Polychromos, coloured artist pencils by Faber Castell, are an artist quality oil based coloured pencil, used by professional artists around the world. Also used by adult colouring enthusiasts and crafters. Faber Castell is a German company and the worlds largest manufacturer of pencils, founded over 250 years ago.
Artist Katie Packer demonstrates the use of Polychromos on Fabriano Hot Press watercolour paper . Katie uses multiple layers of colour blended together with a white or buff titanium Luminance pencil by Caran d'Ache.
The Polychromos pencil, is made using high quality acid free pigments, each pencil has its own number and name, the round barrel pencil is also coloured to match the pigment of the colour inside. These oil based pencils lay down soft vibrant colour tones, that can be built up with multiple layers without creating a wax shiny bloom, that is apparent in wax pencils. A special process call Secural Bonding, ensures the pencil lead is secured to the cedar wood casing, resulting in high resistance to breakage and great sharpening results. The coloured lead is 3.8mm, with 120 colours to choose from, you won't be short on colour choice. This reasonably priced pencil is our most popular coloured pencil to date.
How to use
There are several ways to use Polychromos, create multiple soft layers and dimension by building up many layers of colour. The blending is achieved by using the light veils of multiple colour layers. Using a soft touch with this method is essential, holding the pencil at a 40-45 degree angle helps prevent the instinct to use too much pressure.
Pencil strokes can be in the form of circulism, which is achieved by creating very small overlapping circles, this method is perfect for portraits and skin tones.
For fur or hair, draw repeated tapered lines alongside each other, by overlaying the chosen colours in lines at different angles. Using the right length of stroke for the subject you are drawing for a more realistic look. It is important to practice techniques, tapered strokes are created by reducing the pressure and lifting the pencil towards the end of the stroke line. Line widths can vary by using the pencil in different states of sharpness.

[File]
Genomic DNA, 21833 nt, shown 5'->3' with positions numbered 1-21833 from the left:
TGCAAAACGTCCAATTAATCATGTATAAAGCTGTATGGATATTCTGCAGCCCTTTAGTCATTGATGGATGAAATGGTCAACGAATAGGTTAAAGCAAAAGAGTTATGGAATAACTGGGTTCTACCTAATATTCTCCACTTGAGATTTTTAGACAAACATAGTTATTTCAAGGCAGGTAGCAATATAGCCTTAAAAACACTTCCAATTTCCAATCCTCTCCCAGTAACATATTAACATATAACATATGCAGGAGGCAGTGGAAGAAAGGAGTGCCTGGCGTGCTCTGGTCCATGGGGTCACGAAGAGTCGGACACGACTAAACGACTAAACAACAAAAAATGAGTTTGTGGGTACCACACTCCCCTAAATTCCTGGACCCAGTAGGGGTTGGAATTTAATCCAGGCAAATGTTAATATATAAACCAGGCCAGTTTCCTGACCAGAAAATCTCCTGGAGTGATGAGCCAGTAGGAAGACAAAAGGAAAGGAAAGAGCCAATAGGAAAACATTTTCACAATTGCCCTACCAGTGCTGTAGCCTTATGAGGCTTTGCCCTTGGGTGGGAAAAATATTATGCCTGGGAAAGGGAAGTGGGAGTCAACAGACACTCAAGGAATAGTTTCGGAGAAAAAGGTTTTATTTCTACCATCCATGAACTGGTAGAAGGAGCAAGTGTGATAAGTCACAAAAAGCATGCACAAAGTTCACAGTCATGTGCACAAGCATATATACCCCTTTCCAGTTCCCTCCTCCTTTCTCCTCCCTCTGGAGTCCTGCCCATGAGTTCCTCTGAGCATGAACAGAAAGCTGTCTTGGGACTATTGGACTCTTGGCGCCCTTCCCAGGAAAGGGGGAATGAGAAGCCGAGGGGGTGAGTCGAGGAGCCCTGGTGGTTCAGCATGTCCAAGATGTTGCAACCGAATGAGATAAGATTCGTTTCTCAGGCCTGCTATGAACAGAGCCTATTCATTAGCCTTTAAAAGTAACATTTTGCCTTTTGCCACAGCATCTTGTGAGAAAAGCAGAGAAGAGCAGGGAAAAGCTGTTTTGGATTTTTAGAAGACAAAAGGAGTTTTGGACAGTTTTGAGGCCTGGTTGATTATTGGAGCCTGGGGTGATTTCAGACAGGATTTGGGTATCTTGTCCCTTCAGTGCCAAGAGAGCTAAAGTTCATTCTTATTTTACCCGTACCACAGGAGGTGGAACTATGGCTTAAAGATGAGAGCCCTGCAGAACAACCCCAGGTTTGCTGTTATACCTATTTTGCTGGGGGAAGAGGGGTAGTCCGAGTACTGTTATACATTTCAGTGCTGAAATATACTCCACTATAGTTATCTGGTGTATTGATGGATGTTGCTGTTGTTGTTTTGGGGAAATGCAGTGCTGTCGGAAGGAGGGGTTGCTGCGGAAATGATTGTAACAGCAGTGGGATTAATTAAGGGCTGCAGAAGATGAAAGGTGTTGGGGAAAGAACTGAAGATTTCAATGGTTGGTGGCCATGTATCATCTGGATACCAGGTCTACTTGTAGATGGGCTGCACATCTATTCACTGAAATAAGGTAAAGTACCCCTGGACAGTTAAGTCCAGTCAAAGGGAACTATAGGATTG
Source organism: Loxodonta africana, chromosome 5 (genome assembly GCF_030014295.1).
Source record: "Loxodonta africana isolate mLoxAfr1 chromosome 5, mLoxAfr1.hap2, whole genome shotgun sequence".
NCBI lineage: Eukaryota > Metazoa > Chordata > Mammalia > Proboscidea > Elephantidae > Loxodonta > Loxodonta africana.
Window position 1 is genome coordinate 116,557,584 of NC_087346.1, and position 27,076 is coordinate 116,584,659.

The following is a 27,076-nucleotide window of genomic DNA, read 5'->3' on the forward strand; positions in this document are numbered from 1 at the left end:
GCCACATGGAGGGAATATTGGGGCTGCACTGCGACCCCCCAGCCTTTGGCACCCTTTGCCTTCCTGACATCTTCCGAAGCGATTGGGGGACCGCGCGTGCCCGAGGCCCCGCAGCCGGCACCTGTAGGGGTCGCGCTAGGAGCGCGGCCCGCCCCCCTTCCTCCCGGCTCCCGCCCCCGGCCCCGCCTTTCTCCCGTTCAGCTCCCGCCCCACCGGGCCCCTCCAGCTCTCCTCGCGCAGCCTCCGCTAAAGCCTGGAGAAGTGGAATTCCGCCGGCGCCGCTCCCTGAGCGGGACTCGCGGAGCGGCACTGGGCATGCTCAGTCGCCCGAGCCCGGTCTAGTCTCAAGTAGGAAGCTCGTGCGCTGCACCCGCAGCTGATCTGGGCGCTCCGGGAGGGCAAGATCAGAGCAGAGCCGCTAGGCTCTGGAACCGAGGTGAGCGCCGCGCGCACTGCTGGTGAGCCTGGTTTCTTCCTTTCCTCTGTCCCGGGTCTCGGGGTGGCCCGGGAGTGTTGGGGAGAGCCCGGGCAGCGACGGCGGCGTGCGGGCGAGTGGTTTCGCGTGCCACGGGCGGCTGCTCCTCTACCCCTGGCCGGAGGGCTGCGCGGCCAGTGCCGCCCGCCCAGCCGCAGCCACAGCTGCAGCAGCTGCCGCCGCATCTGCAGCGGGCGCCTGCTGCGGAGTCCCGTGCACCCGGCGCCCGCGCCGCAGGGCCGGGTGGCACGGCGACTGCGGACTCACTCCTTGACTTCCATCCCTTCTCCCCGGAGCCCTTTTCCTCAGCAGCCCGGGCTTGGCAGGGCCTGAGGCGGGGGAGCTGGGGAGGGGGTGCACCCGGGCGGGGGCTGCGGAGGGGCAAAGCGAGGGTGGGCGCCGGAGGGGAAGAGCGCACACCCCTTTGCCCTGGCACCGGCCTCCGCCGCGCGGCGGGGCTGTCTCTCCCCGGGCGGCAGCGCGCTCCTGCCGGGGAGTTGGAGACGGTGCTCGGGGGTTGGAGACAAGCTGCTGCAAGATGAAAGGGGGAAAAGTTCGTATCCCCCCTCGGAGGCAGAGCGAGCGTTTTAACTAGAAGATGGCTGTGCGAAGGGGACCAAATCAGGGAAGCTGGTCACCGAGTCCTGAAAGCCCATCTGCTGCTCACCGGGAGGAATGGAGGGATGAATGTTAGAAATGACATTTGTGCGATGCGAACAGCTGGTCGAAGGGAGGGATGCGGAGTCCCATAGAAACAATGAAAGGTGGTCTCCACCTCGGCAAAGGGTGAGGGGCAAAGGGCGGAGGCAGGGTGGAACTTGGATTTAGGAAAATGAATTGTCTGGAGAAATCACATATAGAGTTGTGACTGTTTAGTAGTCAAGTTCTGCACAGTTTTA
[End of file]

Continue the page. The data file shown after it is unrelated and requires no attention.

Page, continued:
For whiskers, try carefully removing a line of colour with craft knife or plan ahead and indent the paper with an embossing tool prior to adding colour. You can also use a Tombow Mono eraser for more subtle highlights.
One thing to remember with Polychromos, is not to rush, take your time to build up layers in an almost meditative concentrated way.
As Polychromos are oil based, you can use a solvent to blend colours. Our favourite is Zest It pencil blender. Using the smallest amount of blending solution with a paper stumps ( tortillon ). You can either dip straight into a solvent though use with care, as there is a risk of using too much of the solvent on the page. For better control, dip in to a Zest It sponge, which has 15ml of solvent added. The pencil stump, is then gently placed on the coloured piece and carefully blended, this solvent technique is also great if you have a large background area to cover or intense blocks of concentrated colour.
To create flat blocks of colour, hold the pencil straight, vertical to the page, press firmly using up end down strokes. Whilst this will give you instant vibrant colour, the colours will lack dimension and tone.
Polychromos Pencils adhere to many rough surfaces too, such as wood, stone, leather and metal. The pencils are permanent, adhere firmly to their background and do not require fixing.
Thank you to Katie for the use of her beautiful drawings in this post.